Cell cycle analysis showed an increase in the proportion of DCKO pro-B cells in the S phase (Fig. 2, C and D). The cyclin-dependent kinase inhibitor p27 (also known as CDKN1B) is known to regulate the cell cycle during pre-B cell development (5), and high expression of p27 (p27high) is a marker of cellular quiescence (13). The proportion of p27high G0 cells was markedly reduced in DCKO pro-B cells and was moderately reduced in DCKO early and late pre-B cells (Fig. 2, E and F). Thus, ZFP36L1 and ZFP36L2 impose quiescence on developing B cells and inhibit entry into the S phase before expression of the pre-BCR.

We demonstrated that the transcription factors induced by the pre-BCR that promote quiescence in late pre-B cells were expressed in DCKO mice and that p27 mRNA was induced; additionally, factors mediating VDJ recombination were expressed, and the Igκ locus was transcriptionally active (fig. S7). Therefore, DCKO late pre-B cells are transcriptionally poised to enter quiescence and undergo VDJ recombination, but posttranscriptional regulation mediated by ZFP36L1 and ZFP36L2 is required for the full activation of these processes.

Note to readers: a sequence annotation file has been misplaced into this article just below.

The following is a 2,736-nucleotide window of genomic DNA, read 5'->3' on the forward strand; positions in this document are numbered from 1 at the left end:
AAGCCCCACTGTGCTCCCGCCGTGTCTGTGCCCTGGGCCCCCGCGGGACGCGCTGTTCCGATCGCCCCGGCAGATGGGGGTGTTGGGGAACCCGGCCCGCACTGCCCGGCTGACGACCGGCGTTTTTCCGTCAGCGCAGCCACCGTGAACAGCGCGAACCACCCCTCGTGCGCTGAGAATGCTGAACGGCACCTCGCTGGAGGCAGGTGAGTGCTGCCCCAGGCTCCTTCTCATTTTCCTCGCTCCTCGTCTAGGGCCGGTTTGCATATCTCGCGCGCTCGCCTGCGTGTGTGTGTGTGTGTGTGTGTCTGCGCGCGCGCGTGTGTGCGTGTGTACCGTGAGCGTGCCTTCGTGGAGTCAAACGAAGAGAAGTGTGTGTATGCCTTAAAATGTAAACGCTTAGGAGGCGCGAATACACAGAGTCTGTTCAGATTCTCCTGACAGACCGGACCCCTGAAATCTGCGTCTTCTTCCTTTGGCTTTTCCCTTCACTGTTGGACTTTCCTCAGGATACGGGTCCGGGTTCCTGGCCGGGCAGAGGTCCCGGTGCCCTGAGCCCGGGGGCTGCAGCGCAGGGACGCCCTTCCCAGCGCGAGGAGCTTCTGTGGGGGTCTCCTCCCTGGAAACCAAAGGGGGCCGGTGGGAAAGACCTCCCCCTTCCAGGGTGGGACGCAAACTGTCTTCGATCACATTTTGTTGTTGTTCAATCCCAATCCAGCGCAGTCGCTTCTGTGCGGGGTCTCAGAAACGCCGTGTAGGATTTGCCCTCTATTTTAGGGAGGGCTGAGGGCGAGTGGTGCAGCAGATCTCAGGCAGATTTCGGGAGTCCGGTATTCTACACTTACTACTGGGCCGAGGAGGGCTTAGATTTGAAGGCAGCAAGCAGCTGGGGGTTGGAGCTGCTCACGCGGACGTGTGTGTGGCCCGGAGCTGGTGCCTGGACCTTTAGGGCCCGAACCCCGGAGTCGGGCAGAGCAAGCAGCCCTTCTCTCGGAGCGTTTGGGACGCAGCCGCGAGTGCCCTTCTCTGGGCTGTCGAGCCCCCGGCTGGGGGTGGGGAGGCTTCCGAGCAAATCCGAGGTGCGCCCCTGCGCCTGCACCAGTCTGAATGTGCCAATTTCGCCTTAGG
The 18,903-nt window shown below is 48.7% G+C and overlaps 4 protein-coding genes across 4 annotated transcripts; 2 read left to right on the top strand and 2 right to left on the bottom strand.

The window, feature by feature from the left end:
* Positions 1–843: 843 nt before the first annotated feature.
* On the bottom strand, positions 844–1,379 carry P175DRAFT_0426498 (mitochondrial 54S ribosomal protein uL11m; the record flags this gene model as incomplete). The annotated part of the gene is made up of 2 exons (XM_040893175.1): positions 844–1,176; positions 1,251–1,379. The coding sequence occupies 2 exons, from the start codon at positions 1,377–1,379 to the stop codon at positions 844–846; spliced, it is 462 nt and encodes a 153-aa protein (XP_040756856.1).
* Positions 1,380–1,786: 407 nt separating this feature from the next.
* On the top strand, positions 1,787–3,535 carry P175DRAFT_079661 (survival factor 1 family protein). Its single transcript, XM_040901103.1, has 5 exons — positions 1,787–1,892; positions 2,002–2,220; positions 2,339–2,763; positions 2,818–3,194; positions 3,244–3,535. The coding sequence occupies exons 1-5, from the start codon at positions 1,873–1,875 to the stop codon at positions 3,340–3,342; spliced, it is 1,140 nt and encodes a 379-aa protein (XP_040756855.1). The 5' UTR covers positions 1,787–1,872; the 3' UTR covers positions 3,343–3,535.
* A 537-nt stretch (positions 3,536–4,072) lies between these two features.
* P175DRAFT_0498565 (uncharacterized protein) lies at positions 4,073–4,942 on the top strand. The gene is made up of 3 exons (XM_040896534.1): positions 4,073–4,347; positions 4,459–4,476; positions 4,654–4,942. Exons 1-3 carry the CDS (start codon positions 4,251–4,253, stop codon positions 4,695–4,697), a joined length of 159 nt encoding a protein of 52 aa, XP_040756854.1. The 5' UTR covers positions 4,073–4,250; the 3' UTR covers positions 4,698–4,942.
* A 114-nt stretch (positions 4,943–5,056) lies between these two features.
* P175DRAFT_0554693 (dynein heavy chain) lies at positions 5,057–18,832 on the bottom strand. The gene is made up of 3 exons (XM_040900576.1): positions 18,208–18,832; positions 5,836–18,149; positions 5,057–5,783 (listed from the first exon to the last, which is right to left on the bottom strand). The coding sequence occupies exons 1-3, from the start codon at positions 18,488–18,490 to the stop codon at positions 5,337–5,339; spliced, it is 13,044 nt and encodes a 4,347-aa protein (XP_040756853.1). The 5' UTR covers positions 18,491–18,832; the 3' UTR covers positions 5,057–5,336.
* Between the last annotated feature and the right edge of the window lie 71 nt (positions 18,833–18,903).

Consistent with their role in promoting mRNA decay, ZFP36L1-bound transcripts identified by cross-linking immunoprecipitation (iCLIP) (14) were more abundant in DCKO late pre-B cells (Fig. 3A). Increased mRNA abundance in DCKO late pre-B cells was also associated with AREs in the 3'UTRs of mRNAs (fig. S8A) and with ZFP36 binding sites in the human homologs of mouse transcripts (fig. S8, B and C) (15). Thus, the specificity of ZFP36-family proteins is generally conserved across family members, species, and cell types.

Fig. 3 Cell cycle mRNAs are direct targets of ZFP36L1 and ZFP36L2.